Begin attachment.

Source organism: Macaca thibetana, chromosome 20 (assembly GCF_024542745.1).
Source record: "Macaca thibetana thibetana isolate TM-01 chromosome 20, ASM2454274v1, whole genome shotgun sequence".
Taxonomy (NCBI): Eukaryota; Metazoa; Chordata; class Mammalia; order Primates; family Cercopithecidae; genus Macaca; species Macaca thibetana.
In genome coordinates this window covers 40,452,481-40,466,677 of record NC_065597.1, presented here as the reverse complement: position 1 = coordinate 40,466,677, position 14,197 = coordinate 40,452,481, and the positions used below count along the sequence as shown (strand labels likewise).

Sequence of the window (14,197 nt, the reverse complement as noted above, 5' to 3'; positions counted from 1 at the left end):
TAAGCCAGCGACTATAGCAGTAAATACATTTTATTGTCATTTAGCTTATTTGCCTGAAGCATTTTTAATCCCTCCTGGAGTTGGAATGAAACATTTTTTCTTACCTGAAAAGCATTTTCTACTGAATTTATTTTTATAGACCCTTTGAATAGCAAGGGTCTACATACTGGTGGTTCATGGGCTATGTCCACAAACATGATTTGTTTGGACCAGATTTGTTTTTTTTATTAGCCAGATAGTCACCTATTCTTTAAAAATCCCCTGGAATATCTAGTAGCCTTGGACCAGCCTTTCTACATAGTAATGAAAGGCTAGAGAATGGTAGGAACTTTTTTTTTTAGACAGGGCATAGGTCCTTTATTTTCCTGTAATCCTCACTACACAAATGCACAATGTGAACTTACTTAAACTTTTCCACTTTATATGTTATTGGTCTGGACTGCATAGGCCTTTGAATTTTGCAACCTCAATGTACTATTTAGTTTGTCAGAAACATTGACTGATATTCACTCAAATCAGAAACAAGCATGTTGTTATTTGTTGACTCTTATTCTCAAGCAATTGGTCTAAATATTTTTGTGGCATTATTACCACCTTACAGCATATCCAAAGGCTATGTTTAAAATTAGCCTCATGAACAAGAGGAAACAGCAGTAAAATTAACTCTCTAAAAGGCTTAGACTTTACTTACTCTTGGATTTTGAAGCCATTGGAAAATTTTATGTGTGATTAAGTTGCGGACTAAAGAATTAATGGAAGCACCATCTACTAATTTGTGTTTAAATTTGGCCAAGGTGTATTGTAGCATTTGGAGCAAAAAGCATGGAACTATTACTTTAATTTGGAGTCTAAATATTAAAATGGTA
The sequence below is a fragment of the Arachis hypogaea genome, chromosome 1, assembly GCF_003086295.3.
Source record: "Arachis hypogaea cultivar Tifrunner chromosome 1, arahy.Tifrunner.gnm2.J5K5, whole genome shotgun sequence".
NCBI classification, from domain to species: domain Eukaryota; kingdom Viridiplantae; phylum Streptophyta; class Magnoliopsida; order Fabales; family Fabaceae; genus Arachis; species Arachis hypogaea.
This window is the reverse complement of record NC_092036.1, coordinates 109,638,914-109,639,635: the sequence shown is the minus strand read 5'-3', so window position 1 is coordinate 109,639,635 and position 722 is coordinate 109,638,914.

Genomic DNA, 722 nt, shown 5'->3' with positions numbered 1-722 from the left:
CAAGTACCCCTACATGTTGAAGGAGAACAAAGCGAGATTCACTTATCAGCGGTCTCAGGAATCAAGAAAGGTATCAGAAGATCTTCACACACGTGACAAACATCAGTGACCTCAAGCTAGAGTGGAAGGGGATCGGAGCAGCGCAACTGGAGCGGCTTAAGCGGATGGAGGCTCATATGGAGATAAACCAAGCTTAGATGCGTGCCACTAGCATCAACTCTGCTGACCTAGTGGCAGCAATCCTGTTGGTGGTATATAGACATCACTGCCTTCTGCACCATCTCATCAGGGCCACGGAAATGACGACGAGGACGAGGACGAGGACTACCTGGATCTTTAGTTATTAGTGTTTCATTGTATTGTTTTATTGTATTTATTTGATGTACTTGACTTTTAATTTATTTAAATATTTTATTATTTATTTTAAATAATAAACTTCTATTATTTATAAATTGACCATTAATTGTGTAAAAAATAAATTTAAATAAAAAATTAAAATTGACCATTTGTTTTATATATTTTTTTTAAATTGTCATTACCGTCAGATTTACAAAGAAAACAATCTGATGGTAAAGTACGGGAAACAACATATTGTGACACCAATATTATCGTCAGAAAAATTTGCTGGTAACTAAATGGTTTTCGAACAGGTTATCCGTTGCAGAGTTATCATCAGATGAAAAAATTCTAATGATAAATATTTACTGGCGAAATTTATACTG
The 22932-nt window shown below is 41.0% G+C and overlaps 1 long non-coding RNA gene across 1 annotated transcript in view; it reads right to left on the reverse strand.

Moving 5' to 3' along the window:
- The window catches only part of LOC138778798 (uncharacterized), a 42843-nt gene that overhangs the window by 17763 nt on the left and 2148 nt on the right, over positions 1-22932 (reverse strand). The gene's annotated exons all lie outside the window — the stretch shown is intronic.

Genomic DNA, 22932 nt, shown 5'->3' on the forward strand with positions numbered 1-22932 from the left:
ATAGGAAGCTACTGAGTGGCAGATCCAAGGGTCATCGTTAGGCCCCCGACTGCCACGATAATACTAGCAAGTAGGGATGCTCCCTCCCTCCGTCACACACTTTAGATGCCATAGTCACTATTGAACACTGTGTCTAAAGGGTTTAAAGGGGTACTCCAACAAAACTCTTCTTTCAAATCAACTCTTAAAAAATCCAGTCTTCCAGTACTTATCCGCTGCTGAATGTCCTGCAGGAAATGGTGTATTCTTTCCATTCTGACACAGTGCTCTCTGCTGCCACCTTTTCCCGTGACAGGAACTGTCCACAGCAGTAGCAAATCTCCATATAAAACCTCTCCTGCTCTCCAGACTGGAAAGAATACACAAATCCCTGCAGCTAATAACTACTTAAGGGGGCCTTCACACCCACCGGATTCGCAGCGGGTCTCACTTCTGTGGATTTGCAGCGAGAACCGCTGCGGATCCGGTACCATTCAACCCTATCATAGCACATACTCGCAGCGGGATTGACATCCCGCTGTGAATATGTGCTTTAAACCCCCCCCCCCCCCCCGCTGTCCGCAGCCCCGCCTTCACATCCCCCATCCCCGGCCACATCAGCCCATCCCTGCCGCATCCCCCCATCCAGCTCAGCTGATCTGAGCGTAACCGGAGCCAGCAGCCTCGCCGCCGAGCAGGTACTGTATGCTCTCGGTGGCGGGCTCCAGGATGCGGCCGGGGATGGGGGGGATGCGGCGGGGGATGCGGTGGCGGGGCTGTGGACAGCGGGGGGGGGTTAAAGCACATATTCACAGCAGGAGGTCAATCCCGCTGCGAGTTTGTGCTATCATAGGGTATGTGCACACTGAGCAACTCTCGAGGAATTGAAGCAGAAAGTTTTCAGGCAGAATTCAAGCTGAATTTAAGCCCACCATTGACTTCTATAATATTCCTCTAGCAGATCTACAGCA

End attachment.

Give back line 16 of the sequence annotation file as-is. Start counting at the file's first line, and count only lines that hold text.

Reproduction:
Genomic DNA, 22932 nt, shown 5'->3' on the forward strand with positions numbered 1-22932 from the left: